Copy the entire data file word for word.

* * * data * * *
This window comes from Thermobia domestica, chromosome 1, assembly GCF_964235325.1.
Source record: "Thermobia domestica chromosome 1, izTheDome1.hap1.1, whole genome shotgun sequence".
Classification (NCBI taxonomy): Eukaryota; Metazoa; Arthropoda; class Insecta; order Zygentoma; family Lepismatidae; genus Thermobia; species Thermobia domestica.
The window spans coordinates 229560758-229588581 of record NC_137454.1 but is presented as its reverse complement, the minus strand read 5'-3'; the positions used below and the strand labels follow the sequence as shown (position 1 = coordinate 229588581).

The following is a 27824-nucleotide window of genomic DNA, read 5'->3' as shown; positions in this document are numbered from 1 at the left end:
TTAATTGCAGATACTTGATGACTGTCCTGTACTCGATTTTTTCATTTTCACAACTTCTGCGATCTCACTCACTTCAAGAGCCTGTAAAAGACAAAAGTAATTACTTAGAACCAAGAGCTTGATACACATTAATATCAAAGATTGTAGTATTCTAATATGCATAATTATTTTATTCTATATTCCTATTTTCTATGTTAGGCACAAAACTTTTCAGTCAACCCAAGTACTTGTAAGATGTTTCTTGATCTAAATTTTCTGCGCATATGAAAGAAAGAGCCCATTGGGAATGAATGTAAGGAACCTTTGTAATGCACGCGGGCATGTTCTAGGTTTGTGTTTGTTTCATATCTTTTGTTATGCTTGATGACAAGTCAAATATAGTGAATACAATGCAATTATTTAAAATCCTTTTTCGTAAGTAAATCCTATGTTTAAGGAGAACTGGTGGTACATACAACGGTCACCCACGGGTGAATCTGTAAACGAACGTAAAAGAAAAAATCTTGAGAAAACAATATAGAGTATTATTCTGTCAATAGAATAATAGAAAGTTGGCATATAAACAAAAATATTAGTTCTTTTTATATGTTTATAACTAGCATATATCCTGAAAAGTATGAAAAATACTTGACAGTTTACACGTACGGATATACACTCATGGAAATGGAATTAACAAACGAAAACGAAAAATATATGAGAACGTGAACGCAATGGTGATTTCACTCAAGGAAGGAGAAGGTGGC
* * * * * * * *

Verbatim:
This window comes from Thermobia domestica, chromosome 1, assembly GCF_964235325.1.
Source record: "Thermobia domestica chromosome 1, izTheDome1.hap1.1, whole genome shotgun sequence".
Classification (NCBI taxonomy): Eukaryota; Metazoa; Arthropoda; class Insecta; order Zygentoma; family Lepismatidae; genus Thermobia; species Thermobia domestica.
The window spans coordinates 229560758-229588581 of record NC_137454.1 but is presented as its reverse complement, the minus strand read 5'-3'; the positions used below and the strand labels follow the sequence as shown (position 1 = coordinate 229588581).

The following is a 27824-nucleotide window of genomic DNA, read 5'->3' as shown; positions in this document are numbered from 1 at the left end:
TTAATTGCAGATACTTGATGACTGTCCTGTACTCGATTTTTTCATTTTCACAACTTCTGCGATCTCACTCACTTCAAGAGCCTGTAAAAGACAAAAGTAATTACTTAGAACCAAGAGCTTGATACACATTAATATCAAAGATTGTAGTATTCTAATATGCATAATTATTTTATTCTATATTCCTATTTTCTATGTTAGGCACAAAACTTTTCAGTCAACCCAAGTACTTGTAAGATGTTTCTTGATCTAAATTTTCTGCGCATATGAAAGAAAGAGCCCATTGGGAATGAATGTAAGGAACCTTTGTAATGCACGCGGGCATGTTCTAGGTTTGTGTTTGTTTCATATCTTTTGTTATGCTTGATGACAAGTCAAATATAGTGAATACAATGCAATTATTTAAAATCCTTTTTCGTAAGTAAATCCTATGTTTAAGGAGAACTGGTGGTACATACAACGGTCACCCACGGGTGAATCTGTAAACGAACGTAAAAGAAAAAATCTTGAGAAAACAATATAGAGTATTATTCTGTCAATAGAATAATAGAAAGTTGGCATATAAACAAAAATATTAGTTCTTTTTATATGTTTATAACTAGCATATATCCTGAAAAGTATGAAAAATACTTGACAGTTTACACGTACGGATATACACTCATGGAAATGGAATTAACAAACGAAAACGAAAAATATATGAGAACGTGAACGCAATGGTGATTTCACTCAAGGAAGGAGAAGGTGGC